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Although exogenous ketones are sometimes used to induce ketosis, it's unclear how they might affect hormones related to nutrient digestion.

The study

This open-label nonrandomized crossover trial assessed whether oral ingestion of the ketone 3-hydroxybutyrate (3-OHB) stimulated insulin, gut hormone secretion, gut motility, or appetite as compared to intravenous 3-OHB. The investigators collected blood samples from 8 healthy male participants on two occasions at least 48 hours apart. At the first visit, they repeated the blood sample after participants consumed 36 grams of a 3-OHB salt. At the second visit, they collected blood samples after intravenous delivery of the 3-OHB salt to assess whether the effects were due to gastrointestinal factors. Immediately after 3-OHB administration in both conditions, the participants consumed 1,500 mg of acetaminophen to evaluate gastric emptying.

The primary outcome was the difference in insulin area under the curve (AUC; a measure of systemic exposure) at 180 minutes after 3-OHB administration. The secondary outcomes were the AUCs of C-peptide (a measure of insulin production) and gut hormones (glucose-dependent insulinotropic polypeptide, glucagon-like peptide-1, cholecystokinen (CCK), and gastrin) after ketone ingestion as well as gastric emptying, appetite, and ad libitum food intake, all assessed at 180 minutes.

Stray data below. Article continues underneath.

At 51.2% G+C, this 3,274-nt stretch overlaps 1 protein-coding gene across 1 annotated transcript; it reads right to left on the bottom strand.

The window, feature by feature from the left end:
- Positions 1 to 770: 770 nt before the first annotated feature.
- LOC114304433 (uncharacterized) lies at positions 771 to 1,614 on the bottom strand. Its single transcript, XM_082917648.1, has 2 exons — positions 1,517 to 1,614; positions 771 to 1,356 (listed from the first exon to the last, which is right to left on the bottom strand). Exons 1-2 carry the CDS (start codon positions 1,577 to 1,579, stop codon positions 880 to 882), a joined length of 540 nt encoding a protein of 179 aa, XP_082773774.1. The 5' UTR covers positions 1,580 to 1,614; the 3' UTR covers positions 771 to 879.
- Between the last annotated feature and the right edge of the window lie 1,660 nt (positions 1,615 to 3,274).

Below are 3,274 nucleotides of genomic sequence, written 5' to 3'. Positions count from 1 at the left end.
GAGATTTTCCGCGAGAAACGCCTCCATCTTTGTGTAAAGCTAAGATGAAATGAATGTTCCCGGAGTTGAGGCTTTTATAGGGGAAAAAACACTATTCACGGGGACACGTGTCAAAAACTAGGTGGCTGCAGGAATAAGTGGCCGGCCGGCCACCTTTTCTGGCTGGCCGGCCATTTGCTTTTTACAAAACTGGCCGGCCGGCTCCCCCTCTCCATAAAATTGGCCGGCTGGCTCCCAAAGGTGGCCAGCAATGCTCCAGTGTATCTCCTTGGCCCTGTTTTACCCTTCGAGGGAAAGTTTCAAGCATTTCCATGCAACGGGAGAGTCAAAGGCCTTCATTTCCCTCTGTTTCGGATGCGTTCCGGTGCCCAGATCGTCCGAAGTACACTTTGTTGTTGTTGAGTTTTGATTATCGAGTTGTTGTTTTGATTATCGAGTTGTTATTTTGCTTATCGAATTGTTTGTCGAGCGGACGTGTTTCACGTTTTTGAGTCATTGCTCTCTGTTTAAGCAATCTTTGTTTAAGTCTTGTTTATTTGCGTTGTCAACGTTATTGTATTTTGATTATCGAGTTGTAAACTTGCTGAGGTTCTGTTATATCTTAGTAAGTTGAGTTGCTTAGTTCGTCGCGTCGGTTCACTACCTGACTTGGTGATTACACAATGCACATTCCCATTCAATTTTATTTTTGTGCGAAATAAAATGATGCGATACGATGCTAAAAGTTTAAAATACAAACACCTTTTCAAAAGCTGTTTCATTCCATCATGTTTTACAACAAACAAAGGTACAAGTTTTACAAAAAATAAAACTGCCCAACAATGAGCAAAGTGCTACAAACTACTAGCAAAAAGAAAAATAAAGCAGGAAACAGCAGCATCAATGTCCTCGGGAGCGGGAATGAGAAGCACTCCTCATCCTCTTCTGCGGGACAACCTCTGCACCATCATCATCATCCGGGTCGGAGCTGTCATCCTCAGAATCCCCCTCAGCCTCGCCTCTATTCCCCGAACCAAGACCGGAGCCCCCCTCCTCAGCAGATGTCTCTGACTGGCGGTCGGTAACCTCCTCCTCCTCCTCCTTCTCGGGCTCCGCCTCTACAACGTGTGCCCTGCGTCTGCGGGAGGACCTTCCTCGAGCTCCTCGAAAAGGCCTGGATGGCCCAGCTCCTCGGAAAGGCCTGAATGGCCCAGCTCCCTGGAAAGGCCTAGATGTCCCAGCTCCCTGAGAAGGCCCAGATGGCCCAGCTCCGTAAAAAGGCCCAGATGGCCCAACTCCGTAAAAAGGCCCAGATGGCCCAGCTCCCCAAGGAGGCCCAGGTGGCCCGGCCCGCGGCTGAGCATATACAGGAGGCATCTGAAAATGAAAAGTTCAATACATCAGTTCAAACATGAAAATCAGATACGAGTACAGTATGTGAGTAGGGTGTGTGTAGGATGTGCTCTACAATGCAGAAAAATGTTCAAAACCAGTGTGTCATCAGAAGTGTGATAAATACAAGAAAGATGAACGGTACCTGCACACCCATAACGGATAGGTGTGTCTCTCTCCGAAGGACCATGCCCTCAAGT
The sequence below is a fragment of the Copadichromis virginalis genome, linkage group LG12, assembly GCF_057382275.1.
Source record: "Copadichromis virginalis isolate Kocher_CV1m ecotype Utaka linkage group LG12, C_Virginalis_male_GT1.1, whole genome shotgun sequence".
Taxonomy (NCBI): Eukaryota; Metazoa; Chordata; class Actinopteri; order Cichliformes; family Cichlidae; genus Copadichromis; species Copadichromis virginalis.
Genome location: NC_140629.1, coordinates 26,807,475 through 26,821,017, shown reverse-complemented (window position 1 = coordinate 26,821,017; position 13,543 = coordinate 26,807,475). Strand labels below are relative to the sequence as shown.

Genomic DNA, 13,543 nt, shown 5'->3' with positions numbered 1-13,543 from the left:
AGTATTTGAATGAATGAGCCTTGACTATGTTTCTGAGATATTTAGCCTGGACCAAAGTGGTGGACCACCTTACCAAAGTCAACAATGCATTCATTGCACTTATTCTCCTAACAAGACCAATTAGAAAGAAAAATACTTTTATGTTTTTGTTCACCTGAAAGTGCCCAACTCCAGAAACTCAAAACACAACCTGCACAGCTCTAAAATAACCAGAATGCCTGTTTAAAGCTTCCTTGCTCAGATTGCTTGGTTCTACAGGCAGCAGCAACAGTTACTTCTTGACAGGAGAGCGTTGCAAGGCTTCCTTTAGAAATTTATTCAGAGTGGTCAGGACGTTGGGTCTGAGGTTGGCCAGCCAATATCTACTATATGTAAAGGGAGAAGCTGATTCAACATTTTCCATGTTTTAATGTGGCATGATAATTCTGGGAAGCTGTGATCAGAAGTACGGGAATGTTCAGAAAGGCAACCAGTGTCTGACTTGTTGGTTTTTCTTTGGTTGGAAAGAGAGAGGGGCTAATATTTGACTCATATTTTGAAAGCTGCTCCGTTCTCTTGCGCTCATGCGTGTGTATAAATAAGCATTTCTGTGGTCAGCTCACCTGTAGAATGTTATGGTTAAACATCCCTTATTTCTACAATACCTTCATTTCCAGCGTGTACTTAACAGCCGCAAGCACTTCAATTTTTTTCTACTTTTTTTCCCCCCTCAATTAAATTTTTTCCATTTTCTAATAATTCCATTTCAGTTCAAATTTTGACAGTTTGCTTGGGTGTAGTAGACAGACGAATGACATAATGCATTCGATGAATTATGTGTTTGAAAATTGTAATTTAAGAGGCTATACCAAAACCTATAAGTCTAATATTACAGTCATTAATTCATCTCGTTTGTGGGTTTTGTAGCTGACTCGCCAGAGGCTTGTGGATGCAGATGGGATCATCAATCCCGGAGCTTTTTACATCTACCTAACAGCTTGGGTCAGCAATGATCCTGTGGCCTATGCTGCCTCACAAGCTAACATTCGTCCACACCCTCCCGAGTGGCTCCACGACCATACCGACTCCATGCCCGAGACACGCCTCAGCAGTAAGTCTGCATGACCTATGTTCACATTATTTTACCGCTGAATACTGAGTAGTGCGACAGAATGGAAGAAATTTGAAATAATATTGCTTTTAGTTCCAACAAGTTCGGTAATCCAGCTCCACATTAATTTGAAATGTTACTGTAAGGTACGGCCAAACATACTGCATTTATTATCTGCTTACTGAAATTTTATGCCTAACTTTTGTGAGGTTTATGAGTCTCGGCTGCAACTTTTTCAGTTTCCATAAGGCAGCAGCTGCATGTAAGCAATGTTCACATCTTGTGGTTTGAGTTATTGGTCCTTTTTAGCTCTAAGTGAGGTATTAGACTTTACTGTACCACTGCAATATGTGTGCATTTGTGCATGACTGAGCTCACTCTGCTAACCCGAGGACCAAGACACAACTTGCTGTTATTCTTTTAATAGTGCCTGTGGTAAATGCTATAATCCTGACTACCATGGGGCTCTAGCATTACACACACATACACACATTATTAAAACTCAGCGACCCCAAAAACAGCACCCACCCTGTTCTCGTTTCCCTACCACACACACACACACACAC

The results

Oral consumption of 3-OHB led to a higher AUC for insulin, C-peptide, gastrin, and CCK than intravenous administration. There were no differences in other gut hormones, appetite, or ad libitum food intake between conditions.

Serum levels of acetaminophen were delayed in the oral 3-OHB condition compared to the intravenous condition, suggesting that oral 3-OHB slowed gastric emptying.

The authors concluded that oral (but not intravenous) 3-OHB stimulated CCK release, C-peptide and insulin and slowed gastric emptying. Although more research is needed given the current study's small sample size, these results highlight a notable potential difference between exogenous and endogenously produced ketones.

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This Study Summary was published on May 4, 2021.